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Growing up “Sideways” with Author Diana Morita Cole - Part 2

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As you were in Chicago during the tumultuous times of the Civil Rights movement in the US, did you feel any commonality with the causes that Black Americans were and continue to fight for?

A society that has practiced and continues to practice racism and genocide is not in a current state of health. Anyone who participates in such a society is by the very fact of that membership an unhealthy person. An admission of wrongdoing indicates an awareness of social responsibility to the victim, but if a society continues to discriminate against indigenous people, Japanese Latin Americans, LGBTs, immigrants, people of colour, and women, there remains a great deal of work to make that society, that nation, just and healthy.

As Martin Luther King says "...there are some things in the world, to which I am proud to be maladjusted and to which I call upon all men of goodwill to be maladjusted until the good society is realized..."

It behooves all sensitive and responsible people to remain focussed on developing an inclusive narrative in the country where they live. And of course, this includes learning about their history––the real history, the history all too often hidden from us.

The first time I met a black person was in our home, strange as that may seem. He was a friend of my brother Junior. My father treated George like anyone else that would have entered our midst, with the exception that he couldn’t speak Japanese to him. Nothing was said about George after he left.

At Ogden School, there were two black children that I remember most. Earle Lee Jones, who voluntarily served as my guardian angel on the recess playground, when another child took issue with something I said. And another child, who graduated with me and was forced, by virtue of where he lived, to go to Waller High School instead of the ‘good’ high schools that the more privileged children were permitted to attend.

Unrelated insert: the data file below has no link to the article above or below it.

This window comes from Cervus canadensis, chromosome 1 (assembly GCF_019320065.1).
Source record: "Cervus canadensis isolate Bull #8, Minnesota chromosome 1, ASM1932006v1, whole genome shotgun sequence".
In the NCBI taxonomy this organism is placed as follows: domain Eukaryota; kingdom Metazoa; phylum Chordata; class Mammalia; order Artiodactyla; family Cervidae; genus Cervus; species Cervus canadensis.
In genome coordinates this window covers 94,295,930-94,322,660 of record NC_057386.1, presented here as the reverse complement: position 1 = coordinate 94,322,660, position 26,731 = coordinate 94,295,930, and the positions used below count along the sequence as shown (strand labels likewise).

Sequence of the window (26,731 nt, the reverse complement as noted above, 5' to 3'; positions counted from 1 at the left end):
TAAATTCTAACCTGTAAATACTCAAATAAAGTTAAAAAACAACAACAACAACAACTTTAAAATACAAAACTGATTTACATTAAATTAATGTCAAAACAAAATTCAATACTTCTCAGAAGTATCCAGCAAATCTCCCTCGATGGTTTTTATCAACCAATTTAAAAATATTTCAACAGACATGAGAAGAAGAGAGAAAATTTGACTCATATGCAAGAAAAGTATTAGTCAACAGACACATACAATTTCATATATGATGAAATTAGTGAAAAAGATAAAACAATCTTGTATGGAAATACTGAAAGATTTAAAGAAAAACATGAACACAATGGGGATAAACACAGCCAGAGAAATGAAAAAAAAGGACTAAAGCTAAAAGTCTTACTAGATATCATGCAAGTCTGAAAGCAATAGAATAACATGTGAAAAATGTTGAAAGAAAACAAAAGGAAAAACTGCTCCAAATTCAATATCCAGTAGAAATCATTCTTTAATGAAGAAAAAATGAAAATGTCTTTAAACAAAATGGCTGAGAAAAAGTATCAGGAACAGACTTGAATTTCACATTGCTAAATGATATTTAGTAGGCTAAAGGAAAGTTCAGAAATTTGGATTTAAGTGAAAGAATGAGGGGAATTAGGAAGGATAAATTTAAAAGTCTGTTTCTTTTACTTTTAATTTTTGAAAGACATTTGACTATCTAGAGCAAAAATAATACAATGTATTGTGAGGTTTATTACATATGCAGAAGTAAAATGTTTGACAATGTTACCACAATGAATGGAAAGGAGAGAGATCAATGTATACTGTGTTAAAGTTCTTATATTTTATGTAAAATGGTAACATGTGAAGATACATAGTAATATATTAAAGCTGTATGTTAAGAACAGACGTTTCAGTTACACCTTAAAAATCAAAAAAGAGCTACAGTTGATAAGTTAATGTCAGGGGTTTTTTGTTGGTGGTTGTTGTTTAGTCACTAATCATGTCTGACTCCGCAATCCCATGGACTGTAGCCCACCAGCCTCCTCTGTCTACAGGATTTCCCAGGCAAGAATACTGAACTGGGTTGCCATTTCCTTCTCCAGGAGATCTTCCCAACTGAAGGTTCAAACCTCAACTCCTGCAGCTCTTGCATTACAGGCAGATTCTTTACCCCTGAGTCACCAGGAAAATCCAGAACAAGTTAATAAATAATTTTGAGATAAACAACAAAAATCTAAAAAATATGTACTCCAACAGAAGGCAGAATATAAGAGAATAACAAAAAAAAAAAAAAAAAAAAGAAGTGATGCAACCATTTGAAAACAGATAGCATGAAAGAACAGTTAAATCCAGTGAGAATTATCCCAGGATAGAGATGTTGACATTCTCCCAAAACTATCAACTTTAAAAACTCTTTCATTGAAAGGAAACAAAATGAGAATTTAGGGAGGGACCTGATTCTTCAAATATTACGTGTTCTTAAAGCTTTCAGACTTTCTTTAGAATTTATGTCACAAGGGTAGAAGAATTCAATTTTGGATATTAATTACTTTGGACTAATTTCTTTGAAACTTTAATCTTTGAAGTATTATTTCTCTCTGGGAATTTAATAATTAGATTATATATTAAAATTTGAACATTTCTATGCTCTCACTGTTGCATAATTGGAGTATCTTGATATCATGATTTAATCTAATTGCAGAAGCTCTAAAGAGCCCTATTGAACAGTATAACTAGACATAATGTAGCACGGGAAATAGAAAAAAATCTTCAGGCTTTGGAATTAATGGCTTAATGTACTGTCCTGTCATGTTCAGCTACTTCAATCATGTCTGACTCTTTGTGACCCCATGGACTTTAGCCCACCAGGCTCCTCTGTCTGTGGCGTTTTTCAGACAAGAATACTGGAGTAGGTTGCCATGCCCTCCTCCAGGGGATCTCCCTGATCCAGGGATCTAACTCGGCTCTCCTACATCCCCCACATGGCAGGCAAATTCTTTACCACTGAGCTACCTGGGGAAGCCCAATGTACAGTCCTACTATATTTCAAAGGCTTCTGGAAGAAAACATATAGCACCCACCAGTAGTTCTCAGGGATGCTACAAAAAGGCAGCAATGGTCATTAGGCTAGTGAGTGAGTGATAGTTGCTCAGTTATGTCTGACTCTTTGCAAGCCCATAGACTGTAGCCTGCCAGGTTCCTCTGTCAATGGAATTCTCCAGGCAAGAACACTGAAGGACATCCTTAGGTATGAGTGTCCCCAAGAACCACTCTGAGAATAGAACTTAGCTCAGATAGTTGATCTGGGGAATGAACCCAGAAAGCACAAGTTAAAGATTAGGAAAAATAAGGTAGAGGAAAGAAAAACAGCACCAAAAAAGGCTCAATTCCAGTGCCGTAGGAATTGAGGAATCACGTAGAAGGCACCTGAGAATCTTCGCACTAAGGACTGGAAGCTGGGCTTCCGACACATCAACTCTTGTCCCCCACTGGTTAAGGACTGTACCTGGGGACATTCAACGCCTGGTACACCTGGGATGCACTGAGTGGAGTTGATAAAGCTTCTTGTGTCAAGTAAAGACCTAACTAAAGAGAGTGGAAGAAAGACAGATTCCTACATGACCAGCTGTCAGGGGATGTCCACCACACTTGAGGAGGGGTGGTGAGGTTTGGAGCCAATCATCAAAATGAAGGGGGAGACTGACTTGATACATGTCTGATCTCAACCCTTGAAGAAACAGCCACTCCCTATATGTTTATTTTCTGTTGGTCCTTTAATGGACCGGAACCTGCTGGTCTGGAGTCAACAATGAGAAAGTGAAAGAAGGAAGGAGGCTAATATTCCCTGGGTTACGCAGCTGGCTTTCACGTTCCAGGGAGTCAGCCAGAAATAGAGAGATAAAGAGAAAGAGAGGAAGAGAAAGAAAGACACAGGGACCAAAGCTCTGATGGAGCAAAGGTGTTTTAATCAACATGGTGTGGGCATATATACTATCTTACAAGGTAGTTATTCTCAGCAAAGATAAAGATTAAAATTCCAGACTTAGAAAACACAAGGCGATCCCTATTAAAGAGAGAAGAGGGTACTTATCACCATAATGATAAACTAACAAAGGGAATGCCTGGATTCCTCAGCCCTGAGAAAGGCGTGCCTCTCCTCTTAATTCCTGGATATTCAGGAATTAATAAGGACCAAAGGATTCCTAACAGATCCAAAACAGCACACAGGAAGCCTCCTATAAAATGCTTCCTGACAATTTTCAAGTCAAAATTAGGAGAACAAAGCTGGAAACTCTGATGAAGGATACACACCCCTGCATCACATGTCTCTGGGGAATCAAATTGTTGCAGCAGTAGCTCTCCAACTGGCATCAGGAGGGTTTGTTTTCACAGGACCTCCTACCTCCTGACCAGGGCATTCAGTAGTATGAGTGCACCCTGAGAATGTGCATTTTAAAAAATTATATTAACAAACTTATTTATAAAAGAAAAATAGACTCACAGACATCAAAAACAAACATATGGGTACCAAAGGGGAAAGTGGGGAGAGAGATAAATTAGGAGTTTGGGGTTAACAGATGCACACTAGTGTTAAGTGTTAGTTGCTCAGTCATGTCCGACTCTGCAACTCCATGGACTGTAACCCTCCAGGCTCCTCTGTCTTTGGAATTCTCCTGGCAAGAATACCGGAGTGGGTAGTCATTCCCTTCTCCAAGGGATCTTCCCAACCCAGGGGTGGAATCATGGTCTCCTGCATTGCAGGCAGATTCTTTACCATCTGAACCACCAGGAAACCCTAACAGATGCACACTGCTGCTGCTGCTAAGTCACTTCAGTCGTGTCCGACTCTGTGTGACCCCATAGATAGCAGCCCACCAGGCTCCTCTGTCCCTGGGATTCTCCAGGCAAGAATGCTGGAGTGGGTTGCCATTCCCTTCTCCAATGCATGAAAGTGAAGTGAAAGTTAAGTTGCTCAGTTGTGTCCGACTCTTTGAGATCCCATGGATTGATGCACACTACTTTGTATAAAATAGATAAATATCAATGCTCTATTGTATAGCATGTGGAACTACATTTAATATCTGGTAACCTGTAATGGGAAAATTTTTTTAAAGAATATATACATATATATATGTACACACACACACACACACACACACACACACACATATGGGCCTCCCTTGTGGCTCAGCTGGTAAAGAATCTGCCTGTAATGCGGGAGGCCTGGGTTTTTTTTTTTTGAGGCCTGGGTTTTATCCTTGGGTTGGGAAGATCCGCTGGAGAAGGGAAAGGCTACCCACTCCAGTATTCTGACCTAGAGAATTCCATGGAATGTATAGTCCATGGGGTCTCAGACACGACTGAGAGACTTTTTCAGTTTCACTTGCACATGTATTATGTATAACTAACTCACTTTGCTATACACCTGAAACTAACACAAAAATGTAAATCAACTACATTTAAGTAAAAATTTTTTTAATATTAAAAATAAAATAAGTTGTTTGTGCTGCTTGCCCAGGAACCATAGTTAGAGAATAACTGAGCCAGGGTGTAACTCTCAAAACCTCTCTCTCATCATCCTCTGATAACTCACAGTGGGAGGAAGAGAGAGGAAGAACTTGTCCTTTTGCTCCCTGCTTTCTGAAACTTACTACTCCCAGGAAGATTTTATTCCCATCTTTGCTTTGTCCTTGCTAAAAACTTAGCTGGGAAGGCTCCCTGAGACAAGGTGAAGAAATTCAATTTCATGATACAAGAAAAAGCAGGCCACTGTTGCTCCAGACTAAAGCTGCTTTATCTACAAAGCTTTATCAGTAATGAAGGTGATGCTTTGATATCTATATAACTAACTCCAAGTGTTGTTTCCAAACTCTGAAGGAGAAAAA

There were no interracial couples at Wells High School. I remember the black students who attended our senior prom took black students as their dates. White students dated white students, although I dated both white and Japanese American boys. I grew up understanding that there were people in my family who were prejudiced against blacks, and I often found myself pointing out their bias to them, which did nothing to endear me to my relatives.

My favorite music was and still is to a great extent black. I remember being very upset when the Beatles showed up and took away the royalties that the black musicians were enjoying up until their arrival. If I listen to Beatles’ music, I listen to the cover sung by other performers.